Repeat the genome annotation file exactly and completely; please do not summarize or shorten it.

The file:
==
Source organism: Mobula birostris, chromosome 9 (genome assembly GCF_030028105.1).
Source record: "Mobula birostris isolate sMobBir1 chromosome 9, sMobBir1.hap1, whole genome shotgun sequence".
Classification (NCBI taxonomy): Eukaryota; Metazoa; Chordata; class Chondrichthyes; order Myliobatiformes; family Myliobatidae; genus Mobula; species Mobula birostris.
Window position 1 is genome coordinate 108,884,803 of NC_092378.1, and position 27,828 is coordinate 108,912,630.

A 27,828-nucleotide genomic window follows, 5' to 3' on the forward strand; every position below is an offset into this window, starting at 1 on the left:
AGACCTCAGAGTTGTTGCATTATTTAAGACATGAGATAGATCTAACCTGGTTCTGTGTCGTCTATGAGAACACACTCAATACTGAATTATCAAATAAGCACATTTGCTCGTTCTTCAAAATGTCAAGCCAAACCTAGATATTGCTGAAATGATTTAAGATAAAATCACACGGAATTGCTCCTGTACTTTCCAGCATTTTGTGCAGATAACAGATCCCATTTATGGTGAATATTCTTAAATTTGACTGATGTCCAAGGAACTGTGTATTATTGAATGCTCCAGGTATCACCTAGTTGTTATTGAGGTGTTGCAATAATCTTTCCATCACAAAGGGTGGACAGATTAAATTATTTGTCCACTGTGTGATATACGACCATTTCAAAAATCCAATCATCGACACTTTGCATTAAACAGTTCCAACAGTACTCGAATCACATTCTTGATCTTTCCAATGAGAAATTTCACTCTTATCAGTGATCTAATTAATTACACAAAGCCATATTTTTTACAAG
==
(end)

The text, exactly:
Source organism: Mobula birostris, chromosome 9 (genome assembly GCF_030028105.1).
Source record: "Mobula birostris isolate sMobBir1 chromosome 9, sMobBir1.hap1, whole genome shotgun sequence".
Classification (NCBI taxonomy): Eukaryota; Metazoa; Chordata; class Chondrichthyes; order Myliobatiformes; family Myliobatidae; genus Mobula; species Mobula birostris.
Window position 1 is genome coordinate 108,884,803 of NC_092378.1, and position 27,828 is coordinate 108,912,630.

A 27,828-nucleotide genomic window follows, 5' to 3' on the forward strand; every position below is an offset into this window, starting at 1 on the left:
AGACCTCAGAGTTGTTGCATTATTTAAGACATGAGATAGATCTAACCTGGTTCTGTGTCGTCTATGAGAACACACTCAATACTGAATTATCAAATAAGCACATTTGCTCGTTCTTCAAAATGTCAAGCCAAACCTAGATATTGCTGAAATGATTTAAGATAAAATCACACGGAATTGCTCCTGTACTTTCCAGCATTTTGTGCAGATAACAGATCCCATTTATGGTGAATATTCTTAAATTTGACTGATGTCCAAGGAACTGTGTATTATTGAATGCTCCAGGTATCACCTAGTTGTTATTGAGGTGTTGCAATAATCTTTCCATCACAAAGGGTGGACAGATTAAATTATTTGTCCACTGTGTGATATACGACCATTTCAAAAATCCAATCATCGACACTTTGCATTAAACAGTTCCAACAGTACTCGAATCACATTCTTGATCTTTCCAATGAGAAATTTCACTCTTATCAGTGATCTAATTAATTACACAAAGCCATATTTTTTACAAG